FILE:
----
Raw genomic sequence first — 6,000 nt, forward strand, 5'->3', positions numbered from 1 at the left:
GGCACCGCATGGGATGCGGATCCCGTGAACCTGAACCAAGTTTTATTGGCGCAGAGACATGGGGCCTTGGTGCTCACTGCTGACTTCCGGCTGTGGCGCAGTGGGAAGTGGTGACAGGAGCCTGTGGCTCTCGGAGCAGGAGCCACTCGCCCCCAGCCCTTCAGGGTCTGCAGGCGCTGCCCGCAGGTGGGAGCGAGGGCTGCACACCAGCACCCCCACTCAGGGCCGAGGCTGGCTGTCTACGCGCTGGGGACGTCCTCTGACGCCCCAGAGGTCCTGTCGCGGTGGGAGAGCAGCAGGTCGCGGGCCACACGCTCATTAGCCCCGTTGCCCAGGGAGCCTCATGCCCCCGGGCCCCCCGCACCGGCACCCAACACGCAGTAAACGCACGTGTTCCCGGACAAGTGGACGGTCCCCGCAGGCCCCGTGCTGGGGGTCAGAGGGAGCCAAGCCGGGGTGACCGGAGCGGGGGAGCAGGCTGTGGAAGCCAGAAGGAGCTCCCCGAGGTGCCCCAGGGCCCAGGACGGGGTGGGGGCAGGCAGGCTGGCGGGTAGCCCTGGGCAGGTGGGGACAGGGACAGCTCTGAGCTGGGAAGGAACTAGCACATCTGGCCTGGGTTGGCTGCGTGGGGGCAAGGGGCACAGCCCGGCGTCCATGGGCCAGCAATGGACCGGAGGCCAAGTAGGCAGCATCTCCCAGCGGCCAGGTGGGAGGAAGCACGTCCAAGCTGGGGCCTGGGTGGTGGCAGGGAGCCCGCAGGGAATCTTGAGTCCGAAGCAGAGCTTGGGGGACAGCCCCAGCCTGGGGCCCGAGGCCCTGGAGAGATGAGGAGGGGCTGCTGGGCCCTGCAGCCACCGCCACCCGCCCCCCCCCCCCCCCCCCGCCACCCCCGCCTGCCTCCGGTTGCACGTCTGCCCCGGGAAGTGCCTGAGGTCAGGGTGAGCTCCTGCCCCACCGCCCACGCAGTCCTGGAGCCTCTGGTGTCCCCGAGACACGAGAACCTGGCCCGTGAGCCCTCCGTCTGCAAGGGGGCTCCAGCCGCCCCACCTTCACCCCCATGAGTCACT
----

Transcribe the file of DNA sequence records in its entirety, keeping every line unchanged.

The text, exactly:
Raw genomic sequence first — 6,000 nt, forward strand, 5'->3', positions numbered from 1 at the left:
GGCACCGCATGGGATGCGGATCCCGTGAACCTGAACCAAGTTTTATTGGCGCAGAGACATGGGGCCTTGGTGCTCACTGCTGACTTCCGGCTGTGGCGCAGTGGGAAGTGGTGACAGGAGCCTGTGGCTCTCGGAGCAGGAGCCACTCGCCCCCAGCCCTTCAGGGTCTGCAGGCGCTGCCCGCAGGTGGGAGCGAGGGCTGCACACCAGCACCCCCACTCAGGGCCGAGGCTGGCTGTCTACGCGCTGGGGACGTCCTCTGACGCCCCAGAGGTCCTGTCGCGGTGGGAGAGCAGCAGGTCGCGGGCCACACGCTCATTAGCCCCGTTGCCCAGGGAGCCTCATGCCCCCGGGCCCCCCGCACCGGCACCCAACACGCAGTAAACGCACGTGTTCCCGGACAAGTGGACGGTCCCCGCAGGCCCCGTGCTGGGGGTCAGAGGGAGCCAAGCCGGGGTGACCGGAGCGGGGGAGCAGGCTGTGGAAGCCAGAAGGAGCTCCCCGAGGTGCCCCAGGGCCCAGGACGGGGTGGGGGCAGGCAGGCTGGCGGGTAGCCCTGGGCAGGTGGGGACAGGGACAGCTCTGAGCTGGGAAGGAACTAGCACATCTGGCCTGGGTTGGCTGCGTGGGGGCAAGGGGCACAGCCCGGCGTCCATGGGCCAGCAATGGACCGGAGGCCAAGTAGGCAGCATCTCCCAGCGGCCAGGTGGGAGGAAGCACGTCCAAGCTGGGGCCTGGGTGGTGGCAGGGAGCCCGCAGGGAATCTTGAGTCCGAAGCAGAGCTTGGGGGACAGCCCCAGCCTGGGGCCCGAGGCCCTGGAGAGATGAGGAGGGGCTGCTGGGCCCTGCAGCCACCGCCACCCGCCCCCCCCCCCCCCCCCCGCCACCCCCGCCTGCCTCCGGTTGCACGTCTGCCCCGGGAAGTGCCTGAGGTCAGGGTGAGCTCCTGCCCCACCGCCCACGCAGTCCTGGAGCCTCTGGTGTCCCCGAGACACGAGAACCTGGCCCGTGAGCCCTCCGTCTGCAAGGGGGCTCCAGCCGCCCCACCTTCACCCCCATGAGTCACT